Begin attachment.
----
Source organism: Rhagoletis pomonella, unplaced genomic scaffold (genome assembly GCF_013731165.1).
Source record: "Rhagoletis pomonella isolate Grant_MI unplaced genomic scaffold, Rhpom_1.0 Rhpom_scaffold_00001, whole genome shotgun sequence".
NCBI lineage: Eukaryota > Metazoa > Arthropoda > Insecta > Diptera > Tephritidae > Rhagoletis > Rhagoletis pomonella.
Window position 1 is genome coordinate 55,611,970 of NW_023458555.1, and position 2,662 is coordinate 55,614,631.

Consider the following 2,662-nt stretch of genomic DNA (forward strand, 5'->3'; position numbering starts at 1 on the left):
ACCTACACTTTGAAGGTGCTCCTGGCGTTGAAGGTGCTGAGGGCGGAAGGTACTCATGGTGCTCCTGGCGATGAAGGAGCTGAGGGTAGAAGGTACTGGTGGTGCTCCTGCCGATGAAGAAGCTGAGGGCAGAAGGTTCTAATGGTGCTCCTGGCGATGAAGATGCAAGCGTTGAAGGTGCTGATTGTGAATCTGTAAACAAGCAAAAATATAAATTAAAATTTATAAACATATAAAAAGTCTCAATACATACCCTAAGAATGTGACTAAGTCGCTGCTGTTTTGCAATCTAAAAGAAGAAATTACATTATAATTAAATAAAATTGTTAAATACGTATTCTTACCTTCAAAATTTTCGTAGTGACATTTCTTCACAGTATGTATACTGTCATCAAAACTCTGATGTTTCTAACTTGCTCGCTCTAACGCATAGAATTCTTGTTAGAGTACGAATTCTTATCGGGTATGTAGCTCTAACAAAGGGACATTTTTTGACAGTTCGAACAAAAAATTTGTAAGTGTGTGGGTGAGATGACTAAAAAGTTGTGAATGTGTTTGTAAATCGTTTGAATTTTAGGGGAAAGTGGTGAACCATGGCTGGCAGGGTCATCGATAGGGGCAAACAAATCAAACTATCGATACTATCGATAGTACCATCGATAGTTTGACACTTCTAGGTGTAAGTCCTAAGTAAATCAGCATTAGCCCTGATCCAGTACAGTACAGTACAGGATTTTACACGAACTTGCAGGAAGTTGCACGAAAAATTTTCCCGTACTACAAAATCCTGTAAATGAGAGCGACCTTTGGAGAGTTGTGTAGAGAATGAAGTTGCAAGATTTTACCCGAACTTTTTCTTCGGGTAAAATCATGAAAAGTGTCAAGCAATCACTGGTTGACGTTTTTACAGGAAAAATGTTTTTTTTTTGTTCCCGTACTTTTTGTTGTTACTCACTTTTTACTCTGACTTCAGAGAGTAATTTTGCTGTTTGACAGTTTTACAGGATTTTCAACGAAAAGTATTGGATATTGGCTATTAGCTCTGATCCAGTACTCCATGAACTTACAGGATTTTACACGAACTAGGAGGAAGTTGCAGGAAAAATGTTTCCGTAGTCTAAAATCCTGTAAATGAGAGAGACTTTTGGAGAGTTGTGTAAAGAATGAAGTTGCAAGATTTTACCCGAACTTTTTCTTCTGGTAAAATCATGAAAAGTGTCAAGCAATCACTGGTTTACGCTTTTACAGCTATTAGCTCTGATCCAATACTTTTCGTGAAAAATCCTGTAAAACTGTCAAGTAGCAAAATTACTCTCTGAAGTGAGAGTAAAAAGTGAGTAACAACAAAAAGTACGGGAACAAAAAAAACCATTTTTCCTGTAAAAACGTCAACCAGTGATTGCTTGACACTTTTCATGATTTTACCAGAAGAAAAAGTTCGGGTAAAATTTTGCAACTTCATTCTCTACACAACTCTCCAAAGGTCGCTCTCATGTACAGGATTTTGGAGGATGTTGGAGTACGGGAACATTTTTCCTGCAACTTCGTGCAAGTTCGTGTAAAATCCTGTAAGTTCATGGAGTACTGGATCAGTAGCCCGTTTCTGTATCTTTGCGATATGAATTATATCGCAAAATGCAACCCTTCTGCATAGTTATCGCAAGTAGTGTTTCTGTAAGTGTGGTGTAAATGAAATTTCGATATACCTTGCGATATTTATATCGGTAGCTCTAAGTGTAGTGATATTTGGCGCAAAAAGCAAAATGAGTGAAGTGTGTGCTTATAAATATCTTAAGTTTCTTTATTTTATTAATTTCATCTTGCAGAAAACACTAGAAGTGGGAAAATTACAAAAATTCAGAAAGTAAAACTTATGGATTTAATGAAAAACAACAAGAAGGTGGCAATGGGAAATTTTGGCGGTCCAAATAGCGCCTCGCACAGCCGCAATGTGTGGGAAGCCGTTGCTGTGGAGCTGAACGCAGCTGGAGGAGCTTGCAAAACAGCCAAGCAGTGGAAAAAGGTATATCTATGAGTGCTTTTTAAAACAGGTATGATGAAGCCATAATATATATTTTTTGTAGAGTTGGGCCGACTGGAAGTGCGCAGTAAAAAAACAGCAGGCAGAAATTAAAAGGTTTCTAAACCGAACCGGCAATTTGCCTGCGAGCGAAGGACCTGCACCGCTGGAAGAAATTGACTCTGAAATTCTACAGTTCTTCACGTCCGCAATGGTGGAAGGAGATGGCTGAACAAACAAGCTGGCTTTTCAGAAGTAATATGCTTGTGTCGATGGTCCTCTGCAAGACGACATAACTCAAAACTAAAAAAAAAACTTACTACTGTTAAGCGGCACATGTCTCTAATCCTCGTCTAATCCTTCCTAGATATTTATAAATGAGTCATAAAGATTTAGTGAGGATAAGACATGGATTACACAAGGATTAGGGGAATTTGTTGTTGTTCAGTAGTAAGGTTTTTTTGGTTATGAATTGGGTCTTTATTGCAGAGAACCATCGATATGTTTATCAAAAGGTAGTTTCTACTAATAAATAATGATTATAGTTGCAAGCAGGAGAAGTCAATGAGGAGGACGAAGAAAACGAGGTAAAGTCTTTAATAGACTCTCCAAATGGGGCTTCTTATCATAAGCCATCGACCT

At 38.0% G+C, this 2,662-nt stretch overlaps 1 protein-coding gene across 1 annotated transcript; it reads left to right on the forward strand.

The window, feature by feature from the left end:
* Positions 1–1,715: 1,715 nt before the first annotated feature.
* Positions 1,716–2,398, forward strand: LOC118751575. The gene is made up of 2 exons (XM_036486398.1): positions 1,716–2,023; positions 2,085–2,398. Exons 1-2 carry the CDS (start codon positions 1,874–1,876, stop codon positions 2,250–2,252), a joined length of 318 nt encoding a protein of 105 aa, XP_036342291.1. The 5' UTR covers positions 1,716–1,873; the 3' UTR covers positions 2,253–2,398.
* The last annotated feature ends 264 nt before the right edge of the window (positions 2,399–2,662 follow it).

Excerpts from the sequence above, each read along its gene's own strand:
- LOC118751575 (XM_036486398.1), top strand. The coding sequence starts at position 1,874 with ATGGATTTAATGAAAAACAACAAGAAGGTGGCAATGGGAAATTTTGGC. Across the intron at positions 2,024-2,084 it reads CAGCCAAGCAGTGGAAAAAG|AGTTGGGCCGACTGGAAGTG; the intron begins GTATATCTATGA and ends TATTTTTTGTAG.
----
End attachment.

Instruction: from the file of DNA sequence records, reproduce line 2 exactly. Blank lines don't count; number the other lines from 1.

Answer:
Source record: "Rhagoletis pomonella isolate Grant_MI unplaced genomic scaffold, Rhpom_1.0 Rhpom_scaffold_00001, whole genome shotgun sequence".